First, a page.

Today, though, I felt more in the mood for something savory. I looked through my Barefoot Contessa cookbook and found a recipe for cheddar-dill scones. I love the Barefoot Contessa's recipes, most likely because they always seem to call for a pound of butter, a pound of sugar, and cups upon cups of heavy cream. As the Contessa herself would say, "How bad can that be?"
I decided to try these scones, subbing chives for dill. I didn't have any dill in the house, plus, I'm not a huge dill fan. I don't mind it, but there's something about that feathery texture, much like fennel fronds, that gives me the heebie jeebies.
I mixed the dry ingredients in the stand mixer, cut in the butter, then pulled it together with eggs and cream. The eggs were surprising to me; my standby recipe only relies on cream to moisten the dough. Next came the sharp cheddar, cut in small cubes, and the herbs. Finally, I rolled out the dough, cut it into rounds with a juice glass, and popped them into a hot oven.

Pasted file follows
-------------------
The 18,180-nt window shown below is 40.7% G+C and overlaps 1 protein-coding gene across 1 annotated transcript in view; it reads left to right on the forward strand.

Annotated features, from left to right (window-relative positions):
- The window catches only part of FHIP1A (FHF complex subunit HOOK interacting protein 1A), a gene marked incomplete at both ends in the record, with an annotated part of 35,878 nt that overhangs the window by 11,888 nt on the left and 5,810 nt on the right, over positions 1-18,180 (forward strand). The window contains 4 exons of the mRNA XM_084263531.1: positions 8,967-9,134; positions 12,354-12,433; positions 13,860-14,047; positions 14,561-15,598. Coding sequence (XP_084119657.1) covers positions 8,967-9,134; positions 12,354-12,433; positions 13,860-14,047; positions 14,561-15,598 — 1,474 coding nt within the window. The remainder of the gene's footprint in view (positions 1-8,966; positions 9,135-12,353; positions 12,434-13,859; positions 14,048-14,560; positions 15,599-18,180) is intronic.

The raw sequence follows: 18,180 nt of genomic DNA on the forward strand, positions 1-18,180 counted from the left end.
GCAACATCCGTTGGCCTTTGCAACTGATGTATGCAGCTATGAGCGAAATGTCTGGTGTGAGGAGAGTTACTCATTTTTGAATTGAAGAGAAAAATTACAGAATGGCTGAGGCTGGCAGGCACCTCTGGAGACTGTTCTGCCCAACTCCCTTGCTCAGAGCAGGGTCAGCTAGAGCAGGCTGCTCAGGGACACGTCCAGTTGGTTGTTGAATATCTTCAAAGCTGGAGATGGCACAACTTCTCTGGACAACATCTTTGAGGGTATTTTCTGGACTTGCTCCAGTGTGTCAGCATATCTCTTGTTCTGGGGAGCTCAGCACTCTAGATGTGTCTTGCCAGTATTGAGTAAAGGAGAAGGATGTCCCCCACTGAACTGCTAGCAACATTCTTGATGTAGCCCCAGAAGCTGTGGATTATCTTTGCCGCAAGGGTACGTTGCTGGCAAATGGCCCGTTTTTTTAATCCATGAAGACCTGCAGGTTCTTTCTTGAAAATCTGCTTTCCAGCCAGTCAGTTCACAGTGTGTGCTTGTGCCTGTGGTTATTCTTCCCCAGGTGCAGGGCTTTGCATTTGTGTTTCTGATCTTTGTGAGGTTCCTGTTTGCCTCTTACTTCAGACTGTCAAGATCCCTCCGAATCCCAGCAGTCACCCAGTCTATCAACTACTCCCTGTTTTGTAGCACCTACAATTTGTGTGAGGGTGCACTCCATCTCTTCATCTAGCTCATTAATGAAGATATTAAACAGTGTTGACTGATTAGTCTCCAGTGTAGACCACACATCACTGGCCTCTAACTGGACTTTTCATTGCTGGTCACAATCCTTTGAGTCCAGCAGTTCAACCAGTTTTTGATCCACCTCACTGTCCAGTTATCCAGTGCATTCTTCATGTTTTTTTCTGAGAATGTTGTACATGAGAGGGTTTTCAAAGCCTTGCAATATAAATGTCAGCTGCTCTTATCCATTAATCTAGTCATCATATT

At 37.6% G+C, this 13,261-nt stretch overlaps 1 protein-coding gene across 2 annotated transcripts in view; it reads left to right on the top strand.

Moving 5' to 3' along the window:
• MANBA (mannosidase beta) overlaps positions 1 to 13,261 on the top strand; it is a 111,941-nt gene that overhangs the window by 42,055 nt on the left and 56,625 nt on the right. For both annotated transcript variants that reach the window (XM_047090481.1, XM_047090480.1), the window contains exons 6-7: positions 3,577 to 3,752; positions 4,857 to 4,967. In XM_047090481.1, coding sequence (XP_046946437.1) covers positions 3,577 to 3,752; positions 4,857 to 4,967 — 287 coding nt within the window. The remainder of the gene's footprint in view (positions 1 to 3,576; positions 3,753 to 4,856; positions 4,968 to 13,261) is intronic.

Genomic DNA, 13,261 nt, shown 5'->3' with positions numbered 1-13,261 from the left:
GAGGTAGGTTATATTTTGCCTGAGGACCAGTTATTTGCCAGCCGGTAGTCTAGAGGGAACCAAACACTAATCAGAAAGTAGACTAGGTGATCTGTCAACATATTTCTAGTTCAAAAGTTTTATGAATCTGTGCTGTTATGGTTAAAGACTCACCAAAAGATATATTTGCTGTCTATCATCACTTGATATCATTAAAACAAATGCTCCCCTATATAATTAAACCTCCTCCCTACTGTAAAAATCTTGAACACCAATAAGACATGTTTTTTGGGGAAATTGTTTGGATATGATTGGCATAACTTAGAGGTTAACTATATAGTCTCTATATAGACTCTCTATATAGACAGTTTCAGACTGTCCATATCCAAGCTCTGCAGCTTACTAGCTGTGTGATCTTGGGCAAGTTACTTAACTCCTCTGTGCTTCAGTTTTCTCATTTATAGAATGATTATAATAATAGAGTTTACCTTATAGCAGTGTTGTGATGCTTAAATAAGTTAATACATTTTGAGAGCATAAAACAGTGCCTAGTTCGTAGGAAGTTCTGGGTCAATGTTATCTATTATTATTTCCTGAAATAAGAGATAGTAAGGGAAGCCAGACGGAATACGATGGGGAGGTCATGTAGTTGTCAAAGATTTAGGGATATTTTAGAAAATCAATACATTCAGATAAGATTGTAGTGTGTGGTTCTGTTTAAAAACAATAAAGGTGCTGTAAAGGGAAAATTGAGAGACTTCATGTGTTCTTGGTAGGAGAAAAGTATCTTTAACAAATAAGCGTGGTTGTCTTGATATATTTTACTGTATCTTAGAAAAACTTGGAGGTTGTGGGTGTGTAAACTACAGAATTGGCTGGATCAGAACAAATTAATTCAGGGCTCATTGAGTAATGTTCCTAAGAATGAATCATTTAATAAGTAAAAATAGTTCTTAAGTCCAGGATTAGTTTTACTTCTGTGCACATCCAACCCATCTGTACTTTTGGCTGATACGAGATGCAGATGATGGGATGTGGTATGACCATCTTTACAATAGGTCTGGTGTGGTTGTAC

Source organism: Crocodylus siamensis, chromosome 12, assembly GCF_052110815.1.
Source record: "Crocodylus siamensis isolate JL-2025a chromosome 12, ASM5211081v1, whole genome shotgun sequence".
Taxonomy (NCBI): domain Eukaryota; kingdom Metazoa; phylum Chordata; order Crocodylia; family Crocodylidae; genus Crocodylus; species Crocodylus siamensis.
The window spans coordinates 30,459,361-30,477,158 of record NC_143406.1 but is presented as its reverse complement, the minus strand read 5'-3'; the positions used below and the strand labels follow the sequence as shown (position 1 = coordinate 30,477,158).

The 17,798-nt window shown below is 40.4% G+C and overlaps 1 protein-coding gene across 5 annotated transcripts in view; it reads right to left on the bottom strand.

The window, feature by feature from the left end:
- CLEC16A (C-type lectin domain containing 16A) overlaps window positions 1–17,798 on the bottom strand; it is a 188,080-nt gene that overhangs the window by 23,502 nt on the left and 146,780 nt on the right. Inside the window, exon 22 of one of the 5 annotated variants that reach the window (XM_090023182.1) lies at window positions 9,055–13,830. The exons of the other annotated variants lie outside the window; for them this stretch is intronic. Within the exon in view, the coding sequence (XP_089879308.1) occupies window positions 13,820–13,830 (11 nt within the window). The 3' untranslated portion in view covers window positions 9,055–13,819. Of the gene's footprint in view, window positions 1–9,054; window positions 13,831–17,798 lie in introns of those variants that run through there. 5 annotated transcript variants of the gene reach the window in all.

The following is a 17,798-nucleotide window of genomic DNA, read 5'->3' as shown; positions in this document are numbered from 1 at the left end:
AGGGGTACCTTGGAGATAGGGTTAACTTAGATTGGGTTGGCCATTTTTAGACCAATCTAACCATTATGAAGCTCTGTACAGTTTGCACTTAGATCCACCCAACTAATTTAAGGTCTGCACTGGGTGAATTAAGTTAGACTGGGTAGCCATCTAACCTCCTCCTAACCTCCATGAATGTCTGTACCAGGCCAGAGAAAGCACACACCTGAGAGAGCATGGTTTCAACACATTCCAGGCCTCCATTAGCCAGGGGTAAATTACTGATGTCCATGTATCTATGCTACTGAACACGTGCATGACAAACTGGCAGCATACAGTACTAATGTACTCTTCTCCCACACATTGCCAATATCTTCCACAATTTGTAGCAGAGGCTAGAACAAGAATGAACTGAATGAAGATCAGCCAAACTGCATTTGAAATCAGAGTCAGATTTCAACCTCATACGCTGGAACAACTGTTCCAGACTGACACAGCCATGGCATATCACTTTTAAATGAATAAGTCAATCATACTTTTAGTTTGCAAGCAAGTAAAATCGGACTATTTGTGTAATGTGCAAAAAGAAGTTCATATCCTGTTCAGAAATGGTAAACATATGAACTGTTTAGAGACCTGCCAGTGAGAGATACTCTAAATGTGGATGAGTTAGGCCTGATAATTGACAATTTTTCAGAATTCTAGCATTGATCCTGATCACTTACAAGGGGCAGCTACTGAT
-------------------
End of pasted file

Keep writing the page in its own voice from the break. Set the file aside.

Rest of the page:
The scones turned out flakey and perfect, with a mild oniony flavor from the chives and a salty richness from the cheese. The husband divulged that he preferred these to the usual currant scones. I had to concur. I will definitely be making these again.
While devouring the crumbly and delicious little scones, we discussed what the difference was between scones and biscuits. A quick search on the Internet informed me of some rather silly distinctions--scones are served at tea or breakfast, while biscuits go with dinner; scones are triangular while biscuits are round. The only reasonable distinctions I could find were that scones usually include cream while biscuits are more likely to have milk or buttermilk. In addition, biscuits don't have eggs, while scones often do. But, sometimes they don't, such as the Baking Illustrated scones.